The closure of courtrooms for the pandemic has left Johnson County with such a big backlog of cases that it will mean hiring four temporary employees in the district attorney’s office to work for the next two and a half years.
County commissioners last week unanimously approved the request for three prosecutors and one trial assistant to be added to the payroll to dig out from under the backlog, which has reached between 400 and 500 cases since in-person trials ceased March 18, 2020.
The new temporary staff’s salaries would be paid from federal grant money for coronavirus expenses.
The pandemic has crimped the state’s ability to provide constitutionally-guaranteed speedy trials, since meeting in person in a jury room has been deemed unsafe for most of the past 15 months.
During the pandemic, initial appearances, pleadings and other basic proceedings have taken place over a virtual meeting tool, with some viewing available on the court’s YouTube channel.
But criminal jury trials can’t be done that way because of the Sixth Amendment right for a person to meet accusers in open court. Virtual meeting tools do not meet the requirement, the county says.
Although statutory deadlines for speedy trial in Kansas have been suspended until May 1, 2023, the clock is still ticking.
Limited counter service at the courthouse opened back up this week. One or two single-day jury trials have been tentatively set for May 3, which will be followed by two weeks of monitoring for infection before more are scheduled.
The new courthouse opened at the start of 2021 in downtown Olathe, across the street from the old courthouse, but much of its space has yet to host any in-person activity.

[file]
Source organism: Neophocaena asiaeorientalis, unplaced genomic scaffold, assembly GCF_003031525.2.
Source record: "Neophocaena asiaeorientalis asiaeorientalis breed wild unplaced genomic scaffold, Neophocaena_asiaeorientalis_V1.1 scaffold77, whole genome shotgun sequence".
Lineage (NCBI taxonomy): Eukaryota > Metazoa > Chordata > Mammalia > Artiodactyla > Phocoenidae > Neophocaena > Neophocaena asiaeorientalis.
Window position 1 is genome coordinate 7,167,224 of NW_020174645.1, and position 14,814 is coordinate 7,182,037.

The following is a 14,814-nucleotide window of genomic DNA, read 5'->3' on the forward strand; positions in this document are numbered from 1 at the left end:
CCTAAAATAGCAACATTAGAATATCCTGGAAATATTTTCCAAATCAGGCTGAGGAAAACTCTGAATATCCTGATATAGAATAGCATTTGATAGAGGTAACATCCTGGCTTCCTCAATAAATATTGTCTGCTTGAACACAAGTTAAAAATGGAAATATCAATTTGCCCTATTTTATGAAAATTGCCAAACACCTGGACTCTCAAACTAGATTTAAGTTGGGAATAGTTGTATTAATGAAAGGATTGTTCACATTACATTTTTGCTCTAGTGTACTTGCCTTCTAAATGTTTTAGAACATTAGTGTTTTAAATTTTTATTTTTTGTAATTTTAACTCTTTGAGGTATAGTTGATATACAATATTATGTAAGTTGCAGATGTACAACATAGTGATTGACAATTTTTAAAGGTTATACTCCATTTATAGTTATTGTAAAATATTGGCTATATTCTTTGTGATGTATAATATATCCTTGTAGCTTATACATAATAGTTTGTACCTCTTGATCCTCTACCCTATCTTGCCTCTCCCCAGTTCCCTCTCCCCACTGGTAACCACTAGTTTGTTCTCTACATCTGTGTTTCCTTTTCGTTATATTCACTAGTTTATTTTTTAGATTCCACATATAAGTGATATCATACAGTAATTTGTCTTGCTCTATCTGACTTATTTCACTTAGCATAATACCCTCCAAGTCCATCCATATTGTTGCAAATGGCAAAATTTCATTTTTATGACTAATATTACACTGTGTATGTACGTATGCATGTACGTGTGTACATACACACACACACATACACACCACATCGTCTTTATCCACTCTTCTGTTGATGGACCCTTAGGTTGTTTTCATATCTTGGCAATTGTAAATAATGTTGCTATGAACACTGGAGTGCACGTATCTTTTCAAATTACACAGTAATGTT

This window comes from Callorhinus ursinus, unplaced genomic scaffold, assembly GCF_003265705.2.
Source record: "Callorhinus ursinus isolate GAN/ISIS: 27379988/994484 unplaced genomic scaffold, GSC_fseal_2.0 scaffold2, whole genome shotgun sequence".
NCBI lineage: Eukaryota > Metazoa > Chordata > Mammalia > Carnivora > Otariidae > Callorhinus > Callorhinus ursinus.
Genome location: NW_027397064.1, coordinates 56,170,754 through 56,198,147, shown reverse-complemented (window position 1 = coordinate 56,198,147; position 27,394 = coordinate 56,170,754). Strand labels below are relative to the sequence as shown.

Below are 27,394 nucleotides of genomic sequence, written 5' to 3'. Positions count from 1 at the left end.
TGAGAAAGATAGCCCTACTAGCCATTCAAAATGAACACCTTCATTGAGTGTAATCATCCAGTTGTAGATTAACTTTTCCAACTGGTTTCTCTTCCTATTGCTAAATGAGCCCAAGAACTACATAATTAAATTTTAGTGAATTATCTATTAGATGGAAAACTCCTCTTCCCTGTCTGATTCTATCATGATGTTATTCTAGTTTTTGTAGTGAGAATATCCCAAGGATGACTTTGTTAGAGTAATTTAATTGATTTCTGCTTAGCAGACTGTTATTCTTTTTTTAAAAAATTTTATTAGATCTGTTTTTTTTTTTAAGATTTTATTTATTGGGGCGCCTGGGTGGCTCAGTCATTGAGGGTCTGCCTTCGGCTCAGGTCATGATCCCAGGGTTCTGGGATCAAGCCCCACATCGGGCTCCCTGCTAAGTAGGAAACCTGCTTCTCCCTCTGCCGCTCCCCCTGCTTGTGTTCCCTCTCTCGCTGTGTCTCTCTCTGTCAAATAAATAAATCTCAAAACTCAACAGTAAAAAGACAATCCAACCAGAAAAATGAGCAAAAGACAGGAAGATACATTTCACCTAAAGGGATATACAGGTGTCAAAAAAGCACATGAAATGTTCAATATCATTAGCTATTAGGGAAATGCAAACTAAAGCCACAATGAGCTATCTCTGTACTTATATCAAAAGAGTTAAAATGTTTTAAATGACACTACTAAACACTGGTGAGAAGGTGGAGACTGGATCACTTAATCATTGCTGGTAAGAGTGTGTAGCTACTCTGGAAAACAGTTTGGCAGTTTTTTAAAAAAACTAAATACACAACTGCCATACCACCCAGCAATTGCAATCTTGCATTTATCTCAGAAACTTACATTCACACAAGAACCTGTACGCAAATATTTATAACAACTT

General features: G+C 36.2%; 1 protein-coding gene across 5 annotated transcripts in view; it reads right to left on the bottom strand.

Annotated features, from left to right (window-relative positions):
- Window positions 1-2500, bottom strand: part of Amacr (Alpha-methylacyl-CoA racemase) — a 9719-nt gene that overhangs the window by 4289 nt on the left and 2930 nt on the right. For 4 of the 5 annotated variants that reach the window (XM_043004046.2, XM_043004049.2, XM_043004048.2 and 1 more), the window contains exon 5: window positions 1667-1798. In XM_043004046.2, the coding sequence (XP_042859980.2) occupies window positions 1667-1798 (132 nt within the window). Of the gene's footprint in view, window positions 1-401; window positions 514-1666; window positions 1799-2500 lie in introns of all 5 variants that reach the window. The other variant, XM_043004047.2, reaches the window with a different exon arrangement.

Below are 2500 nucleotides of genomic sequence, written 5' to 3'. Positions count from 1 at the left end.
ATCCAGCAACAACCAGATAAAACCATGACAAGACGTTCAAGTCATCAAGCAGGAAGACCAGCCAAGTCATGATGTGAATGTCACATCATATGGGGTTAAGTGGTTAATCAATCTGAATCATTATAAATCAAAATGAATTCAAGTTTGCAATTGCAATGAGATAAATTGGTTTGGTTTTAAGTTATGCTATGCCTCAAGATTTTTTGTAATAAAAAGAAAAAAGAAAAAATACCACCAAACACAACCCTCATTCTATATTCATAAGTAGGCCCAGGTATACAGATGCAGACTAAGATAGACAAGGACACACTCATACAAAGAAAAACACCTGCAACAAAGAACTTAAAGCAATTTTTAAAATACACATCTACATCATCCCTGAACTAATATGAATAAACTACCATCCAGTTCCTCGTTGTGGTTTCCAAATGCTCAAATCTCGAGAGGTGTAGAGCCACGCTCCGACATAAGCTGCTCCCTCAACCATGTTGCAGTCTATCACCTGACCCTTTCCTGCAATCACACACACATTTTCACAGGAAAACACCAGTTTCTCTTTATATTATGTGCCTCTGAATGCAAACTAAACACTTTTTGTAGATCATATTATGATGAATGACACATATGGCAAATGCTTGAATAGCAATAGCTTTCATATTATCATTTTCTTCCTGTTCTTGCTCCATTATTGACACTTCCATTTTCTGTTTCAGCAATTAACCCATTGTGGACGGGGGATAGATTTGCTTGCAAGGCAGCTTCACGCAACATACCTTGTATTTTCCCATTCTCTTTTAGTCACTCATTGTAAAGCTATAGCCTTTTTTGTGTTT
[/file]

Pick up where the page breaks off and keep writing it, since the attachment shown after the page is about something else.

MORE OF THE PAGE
Cases continue coming in
Out of thousands of court filings each year, the district attorney’s office typically handles 60 to 75 jury trials.
District Attorney Steve Howe told commissioners there are between 400 and 500 cases now in pre-trial dockets, and that cases this year continue to come in at a robust rate and ahead of last year.
How many of those will go to a jury trial is still unknown.
“There is no incentive for anybody to plead guilty if they’re facing serious sentences on sex crimes or homicides at this point, and that has resulted in cases stacking up,” Howe said.
Those cases, which include 25 homicides, are languishing in the system right now, he said. There are also 54 pending cases on severance of parental rights in family court.
Four or five hundred jury trials in two years is a worst-case scenario, Howe said. But even as prosecutors work to clear those, more will be coming in the door.
“It’s a moving target, unfortunately, for us. There are really serious implications in the next two years. We’re going to have to get this entire group of people who are waiting for trial and get their cases resolved,” Howe said.
The commission approved $860,650 to pay for the positions.